The soils of the hills are derived from gneissic complex parent materials; they are dark brown to dark reddish-brown in colour, varying in depth from 50-200 cm. The texture of soils varies from loamy to fine loamy. The soils of the alluvial plains adjacent to the northwest and southern plateau are very deep, dark brown to reddish-brown in colour and sandy-loam to silty-clay in texture.
Meghalaya soils are rich in organic carbon, which is a measure of nitrogen supplying potential of the soil, deficient in available phosphorous and medium to low in available potassium. The reaction of the soils varies from acidic (pH 5.0 to 6.0) to strongly acidic (pH 4.5 to 5.0). Most of the soils occurring on higher altitudes under high rainfall belt are strongly acidic due to intense leaching. Base saturation of these soils is less than 35 %. These soils are not suitable for intensive crop production.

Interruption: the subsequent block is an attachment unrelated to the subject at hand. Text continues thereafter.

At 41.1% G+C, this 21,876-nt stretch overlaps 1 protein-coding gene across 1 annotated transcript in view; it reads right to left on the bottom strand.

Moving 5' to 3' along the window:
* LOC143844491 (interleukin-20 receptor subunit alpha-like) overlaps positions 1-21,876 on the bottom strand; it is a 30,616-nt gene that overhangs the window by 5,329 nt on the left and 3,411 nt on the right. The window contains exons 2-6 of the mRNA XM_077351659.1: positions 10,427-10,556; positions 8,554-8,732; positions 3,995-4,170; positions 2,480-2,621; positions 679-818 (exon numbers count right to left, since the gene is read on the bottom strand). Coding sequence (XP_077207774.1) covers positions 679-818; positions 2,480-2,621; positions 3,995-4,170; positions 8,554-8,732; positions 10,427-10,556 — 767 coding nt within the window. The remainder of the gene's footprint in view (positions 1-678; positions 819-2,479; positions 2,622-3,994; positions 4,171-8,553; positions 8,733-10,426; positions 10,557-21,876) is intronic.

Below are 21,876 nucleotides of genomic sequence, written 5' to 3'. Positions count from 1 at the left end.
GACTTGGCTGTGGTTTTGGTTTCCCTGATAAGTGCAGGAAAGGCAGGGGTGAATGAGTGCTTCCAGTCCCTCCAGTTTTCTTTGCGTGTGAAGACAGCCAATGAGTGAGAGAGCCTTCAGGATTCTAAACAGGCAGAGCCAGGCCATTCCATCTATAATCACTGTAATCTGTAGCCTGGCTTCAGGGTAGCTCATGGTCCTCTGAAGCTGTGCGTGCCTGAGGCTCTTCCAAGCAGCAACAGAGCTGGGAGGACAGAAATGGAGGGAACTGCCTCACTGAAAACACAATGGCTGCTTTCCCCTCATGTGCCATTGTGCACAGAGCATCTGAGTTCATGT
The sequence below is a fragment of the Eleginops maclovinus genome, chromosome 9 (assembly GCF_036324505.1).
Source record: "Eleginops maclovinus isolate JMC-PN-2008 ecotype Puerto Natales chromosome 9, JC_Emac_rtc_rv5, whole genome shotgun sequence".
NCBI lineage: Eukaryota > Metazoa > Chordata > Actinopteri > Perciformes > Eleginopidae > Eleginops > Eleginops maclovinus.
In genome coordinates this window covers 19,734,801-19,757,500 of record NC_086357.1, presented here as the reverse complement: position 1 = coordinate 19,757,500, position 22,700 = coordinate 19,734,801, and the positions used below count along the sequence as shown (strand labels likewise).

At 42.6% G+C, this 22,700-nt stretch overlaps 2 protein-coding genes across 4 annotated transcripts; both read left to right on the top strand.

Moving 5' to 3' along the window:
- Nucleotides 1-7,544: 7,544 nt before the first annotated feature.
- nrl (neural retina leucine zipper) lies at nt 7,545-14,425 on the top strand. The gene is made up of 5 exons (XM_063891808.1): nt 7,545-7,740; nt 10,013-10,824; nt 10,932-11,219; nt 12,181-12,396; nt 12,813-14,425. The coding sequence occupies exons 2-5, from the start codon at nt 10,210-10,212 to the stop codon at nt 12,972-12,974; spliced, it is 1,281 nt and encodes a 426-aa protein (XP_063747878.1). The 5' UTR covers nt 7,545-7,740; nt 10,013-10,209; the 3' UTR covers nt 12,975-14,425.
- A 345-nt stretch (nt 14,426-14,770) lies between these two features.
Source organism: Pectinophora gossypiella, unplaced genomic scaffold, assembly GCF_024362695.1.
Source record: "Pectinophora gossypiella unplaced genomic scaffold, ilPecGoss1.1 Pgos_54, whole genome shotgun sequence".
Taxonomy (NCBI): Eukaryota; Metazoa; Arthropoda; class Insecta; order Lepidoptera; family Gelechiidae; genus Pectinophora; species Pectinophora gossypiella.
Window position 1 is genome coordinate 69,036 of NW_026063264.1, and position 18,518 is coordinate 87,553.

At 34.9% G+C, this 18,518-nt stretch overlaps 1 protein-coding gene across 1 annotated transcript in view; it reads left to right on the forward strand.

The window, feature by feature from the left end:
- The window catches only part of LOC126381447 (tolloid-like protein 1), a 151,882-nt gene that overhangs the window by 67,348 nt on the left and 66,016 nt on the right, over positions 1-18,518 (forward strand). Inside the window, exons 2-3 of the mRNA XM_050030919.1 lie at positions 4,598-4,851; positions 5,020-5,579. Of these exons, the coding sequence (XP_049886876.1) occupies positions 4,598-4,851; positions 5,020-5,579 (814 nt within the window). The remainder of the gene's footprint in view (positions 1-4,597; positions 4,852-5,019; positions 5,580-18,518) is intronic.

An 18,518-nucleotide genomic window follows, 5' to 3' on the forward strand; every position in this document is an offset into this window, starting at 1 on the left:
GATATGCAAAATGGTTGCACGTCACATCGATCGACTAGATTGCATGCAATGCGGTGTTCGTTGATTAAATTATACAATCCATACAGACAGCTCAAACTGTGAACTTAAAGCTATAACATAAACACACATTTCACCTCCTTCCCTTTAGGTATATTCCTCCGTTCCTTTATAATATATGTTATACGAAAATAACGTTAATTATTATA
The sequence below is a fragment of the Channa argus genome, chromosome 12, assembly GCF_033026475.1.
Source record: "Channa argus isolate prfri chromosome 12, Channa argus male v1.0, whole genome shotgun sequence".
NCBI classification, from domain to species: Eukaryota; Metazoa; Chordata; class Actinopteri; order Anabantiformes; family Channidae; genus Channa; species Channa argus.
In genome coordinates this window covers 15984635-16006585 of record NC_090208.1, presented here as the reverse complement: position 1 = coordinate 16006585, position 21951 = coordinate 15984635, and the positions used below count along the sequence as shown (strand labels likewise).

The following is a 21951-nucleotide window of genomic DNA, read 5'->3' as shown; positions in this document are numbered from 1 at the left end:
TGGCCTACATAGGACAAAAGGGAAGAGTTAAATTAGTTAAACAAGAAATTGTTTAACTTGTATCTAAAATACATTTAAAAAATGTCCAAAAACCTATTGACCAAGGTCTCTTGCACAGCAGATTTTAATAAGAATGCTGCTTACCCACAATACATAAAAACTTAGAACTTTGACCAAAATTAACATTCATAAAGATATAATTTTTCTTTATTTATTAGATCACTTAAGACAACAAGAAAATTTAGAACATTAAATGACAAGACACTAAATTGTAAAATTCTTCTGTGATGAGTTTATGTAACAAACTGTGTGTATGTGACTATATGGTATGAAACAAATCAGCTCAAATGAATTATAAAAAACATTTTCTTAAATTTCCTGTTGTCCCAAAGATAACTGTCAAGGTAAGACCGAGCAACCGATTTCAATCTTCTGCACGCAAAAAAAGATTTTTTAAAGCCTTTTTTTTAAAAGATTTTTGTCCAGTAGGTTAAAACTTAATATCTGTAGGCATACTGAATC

There is not much difference in fertility classes of the soils of the State. Four soils fertility classes, namely, High Low Medium (HLM), High Medium Medium (HMM), Medium Medium Low (MML), Medium Low Medium (MLM) have been established from the soil test data so far compiled in the Soil Testing Laboratory of the State.
Regarding micronutrient status, it has been observed that almost all the acid soils of the North-Eastern region of the country are deficient in available Boron (B) and Molybdenum (Mo). Acid soils of Meghalaya are rated low in available B and Mo. Total Zinc, Copper and Manganese contents of these soils vary from 10.00 to 17.25, 17.00 to 71.00 and 110 to 770 ppm (parts per million), respectively and DIPA (Diethylene Triamine Penta Acetic Acid) extractable zinc, copper and manganese contents of these soils ranges from 0.72 to 3.20,n 0.6 to 2.8 and 3.0 to 162.0 ppm respectively. A study conducted by the Indian council of Agricultural Research (ICAR) Complex, Shillong revealed that about 40% of the soils of the state contain micronutrients below the critical level.